Let’s come back safer, smarter and stronger
Today, our country and our economy are on pause from business as usual. The fallout from this pandemic is so widespread, and the long-term implications are hard to fully grasp. So, what do we do at this moment in time? How will we fully get our feet back under us and begin to revitalize our communities and our economy? How will we rebuild America so that we are investing in the health and well-being of all Americans, and delivering lasting improvements for years to come?To answer these difficult questions, we need strong leadership from our public officials—leaders who will inspire us to work together and commit to put millions back to work building a better America that is stronger, safer and smarter.
Here is how we begin.
We can create jobs and clean the air by modernizing our transportation system. Studies show that public transit prevents the equivalent of burning of more than four billion gallons of gasoline annually, translating to billions of dollars saved by consumers and 37 million fewer tons of climate pollution released into the atmosphere every year. These benefits can be multiplied if we make investments that electrify our transit systems.
Before this crisis hit, one-in-ten Americans boarded public transit every day to get to work or school, but many of our nation’s public transit systems are in desperate need of upgrade—especially in southern cities that have failed to keep up with the growing populations. Investing in upgrading and modernizing public transportation, including expanded adoption of electric buses, will immediately put thousands of people to work. And, a cleaner, and more reliable and affordable public transit system would especially help lower-income Americans who are much more likely to depend on public transportation and less likely to own a car.
We can put people to work immediately and build a safer America by upgrading and replacing outdated utility pipelines that deliver the basic services we need.
Gas pipelines that run under city streets leak dangerous methane gas and put our neighborhoods at risk. Over the past ten years, there were over 290 gas pipeline explosions in communities across the U.S., leading to over 125 deaths and nearly 600 injuries. This is preventable, but only through a concerted national investment.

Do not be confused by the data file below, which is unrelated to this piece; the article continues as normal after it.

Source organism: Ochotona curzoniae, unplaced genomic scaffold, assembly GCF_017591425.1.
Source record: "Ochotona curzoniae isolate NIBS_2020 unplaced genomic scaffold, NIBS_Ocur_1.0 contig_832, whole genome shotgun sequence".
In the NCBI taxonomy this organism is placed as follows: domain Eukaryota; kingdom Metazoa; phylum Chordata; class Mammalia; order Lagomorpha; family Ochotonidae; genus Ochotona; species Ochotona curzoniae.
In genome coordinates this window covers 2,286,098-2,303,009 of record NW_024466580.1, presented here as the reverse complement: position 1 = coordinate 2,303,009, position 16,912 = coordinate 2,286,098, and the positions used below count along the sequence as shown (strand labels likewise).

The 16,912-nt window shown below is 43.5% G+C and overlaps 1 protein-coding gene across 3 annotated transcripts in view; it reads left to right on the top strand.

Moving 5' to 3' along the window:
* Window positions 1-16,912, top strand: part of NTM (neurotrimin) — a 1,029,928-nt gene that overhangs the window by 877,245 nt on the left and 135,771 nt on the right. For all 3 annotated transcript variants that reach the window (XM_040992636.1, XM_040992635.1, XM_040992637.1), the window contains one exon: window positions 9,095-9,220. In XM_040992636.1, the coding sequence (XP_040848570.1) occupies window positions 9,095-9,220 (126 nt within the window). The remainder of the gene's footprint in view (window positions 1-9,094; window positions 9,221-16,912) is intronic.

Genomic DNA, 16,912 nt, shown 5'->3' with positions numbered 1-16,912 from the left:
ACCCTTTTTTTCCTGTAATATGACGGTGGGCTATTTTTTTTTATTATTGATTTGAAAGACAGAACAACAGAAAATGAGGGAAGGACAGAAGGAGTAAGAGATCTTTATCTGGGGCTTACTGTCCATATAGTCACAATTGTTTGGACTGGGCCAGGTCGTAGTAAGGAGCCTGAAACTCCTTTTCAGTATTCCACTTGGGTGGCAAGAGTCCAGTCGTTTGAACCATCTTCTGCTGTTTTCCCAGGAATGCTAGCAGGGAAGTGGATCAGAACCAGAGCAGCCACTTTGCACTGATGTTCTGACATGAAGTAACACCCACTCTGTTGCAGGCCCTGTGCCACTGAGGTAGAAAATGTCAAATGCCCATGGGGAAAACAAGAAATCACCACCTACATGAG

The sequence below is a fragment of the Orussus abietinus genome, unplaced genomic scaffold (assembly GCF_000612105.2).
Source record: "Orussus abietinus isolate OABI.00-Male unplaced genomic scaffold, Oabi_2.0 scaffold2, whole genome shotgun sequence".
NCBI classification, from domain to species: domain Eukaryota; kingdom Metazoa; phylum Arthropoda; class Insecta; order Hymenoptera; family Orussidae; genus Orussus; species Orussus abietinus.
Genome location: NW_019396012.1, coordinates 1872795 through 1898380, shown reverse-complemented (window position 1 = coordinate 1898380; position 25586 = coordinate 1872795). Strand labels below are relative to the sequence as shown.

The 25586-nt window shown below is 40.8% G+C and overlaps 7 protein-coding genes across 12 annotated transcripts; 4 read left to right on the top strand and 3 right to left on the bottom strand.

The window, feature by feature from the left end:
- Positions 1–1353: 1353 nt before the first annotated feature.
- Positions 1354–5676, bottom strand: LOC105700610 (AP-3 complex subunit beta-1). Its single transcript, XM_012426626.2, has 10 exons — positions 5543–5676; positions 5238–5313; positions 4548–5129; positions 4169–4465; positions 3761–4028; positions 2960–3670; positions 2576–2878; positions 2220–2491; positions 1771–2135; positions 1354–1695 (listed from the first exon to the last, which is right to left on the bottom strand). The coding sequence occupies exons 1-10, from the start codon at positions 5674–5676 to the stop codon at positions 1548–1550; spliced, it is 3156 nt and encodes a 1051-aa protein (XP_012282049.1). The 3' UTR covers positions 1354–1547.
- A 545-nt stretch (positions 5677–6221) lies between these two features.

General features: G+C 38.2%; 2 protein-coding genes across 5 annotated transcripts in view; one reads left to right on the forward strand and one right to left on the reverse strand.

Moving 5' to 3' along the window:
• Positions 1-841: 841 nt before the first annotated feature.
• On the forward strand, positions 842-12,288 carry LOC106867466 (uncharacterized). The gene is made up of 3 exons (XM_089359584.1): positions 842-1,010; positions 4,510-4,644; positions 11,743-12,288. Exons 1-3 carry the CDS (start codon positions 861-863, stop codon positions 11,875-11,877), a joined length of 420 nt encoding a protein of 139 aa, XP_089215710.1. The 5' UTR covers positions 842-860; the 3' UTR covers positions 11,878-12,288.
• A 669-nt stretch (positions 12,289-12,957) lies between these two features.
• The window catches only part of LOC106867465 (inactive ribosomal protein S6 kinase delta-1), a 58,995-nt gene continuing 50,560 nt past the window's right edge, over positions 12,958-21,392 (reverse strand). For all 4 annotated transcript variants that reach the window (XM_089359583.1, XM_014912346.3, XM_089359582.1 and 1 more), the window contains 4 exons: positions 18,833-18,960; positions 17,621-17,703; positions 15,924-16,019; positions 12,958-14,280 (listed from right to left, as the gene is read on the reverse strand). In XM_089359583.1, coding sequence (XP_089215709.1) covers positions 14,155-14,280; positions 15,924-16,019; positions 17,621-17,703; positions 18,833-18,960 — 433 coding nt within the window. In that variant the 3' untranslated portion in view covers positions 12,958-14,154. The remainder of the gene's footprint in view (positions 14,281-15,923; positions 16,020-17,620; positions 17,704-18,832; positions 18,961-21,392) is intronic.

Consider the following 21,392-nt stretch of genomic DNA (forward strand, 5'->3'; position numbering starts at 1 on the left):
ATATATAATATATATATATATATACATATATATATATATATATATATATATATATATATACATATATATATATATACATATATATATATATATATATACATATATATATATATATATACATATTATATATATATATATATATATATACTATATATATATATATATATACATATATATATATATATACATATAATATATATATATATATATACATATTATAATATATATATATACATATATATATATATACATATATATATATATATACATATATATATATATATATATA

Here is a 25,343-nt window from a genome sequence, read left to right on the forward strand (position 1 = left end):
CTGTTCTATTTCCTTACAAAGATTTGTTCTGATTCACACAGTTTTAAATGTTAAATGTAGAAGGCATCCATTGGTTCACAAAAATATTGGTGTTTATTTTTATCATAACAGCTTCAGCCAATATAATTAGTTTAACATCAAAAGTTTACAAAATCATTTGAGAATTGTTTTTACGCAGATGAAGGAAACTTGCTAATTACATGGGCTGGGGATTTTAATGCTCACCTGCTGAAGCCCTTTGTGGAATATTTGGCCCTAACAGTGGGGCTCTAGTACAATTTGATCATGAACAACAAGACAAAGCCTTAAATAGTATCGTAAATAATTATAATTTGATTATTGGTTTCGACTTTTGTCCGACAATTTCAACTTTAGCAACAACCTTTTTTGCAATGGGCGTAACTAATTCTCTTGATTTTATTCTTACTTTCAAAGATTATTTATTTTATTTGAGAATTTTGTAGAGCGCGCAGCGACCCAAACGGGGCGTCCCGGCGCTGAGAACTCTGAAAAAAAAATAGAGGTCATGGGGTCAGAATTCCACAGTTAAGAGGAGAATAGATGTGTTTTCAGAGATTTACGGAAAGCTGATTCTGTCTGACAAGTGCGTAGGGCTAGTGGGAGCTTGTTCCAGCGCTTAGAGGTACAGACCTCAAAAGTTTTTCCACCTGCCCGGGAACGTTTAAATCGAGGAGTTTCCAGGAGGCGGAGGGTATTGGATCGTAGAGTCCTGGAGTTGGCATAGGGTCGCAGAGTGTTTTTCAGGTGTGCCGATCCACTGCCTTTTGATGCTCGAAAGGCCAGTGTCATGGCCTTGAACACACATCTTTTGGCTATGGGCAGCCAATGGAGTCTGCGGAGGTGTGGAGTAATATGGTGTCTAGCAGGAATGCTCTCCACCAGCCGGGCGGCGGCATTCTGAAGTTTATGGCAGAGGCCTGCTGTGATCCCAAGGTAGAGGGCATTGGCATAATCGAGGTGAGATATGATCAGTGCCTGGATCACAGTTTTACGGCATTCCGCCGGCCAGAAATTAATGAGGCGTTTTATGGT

Then there’s our lead service lines that deliver tainted water to over 9 million homes throughout the country. This has led to nearly 4,000 neighborhoods having childhood lead poisoning rates higher than Flint, Michigan, many in poor areas where mostly black, Latino and immigrant families live. Replacing these lead pipes will yield immediate public health benefits and generate thousands of jobs. This must be a national public health priority—the fact that the problem is still so widespread six years after the Flint, Michigan crisis is a tragedy.
While we push for upgrading and modernizing our city infrastructure, we cannot forget the critical role of natural areas and green space in keeping our communities clean, healthy and safe. In the 1930’s, the Civilian Conservation Corps constructed critical infrastructure, channeled lifesaving flood control, improved stream health and created recreational opportunities that millions of people still use today, all while employing millions of Americans.
We can again put people to work addressing the significant maintenance backlog at public facilities such as our nation’s parks, wildlife refuges and other public lands. We should also beef up investments to help states shore up their coastlines, invest in water infrastructure projects and expand reforestation efforts. These investments will make communities more resilient to extreme weather events, improve water quality and support our nation’s agriculture. These are shovel-ready jobs, literally.
Leadership is revealed during times of crisis—stepping forward with conviction, a steady hand and a unifying vision. This is the moment for lawmakers to put forward bold policies that will lift us out of this dark time and place us on a trajectory towards a better future. This is the road we must travel towards a better America.
The challenge ahead of us is great, but so too is the opportunity. Let us not squander it.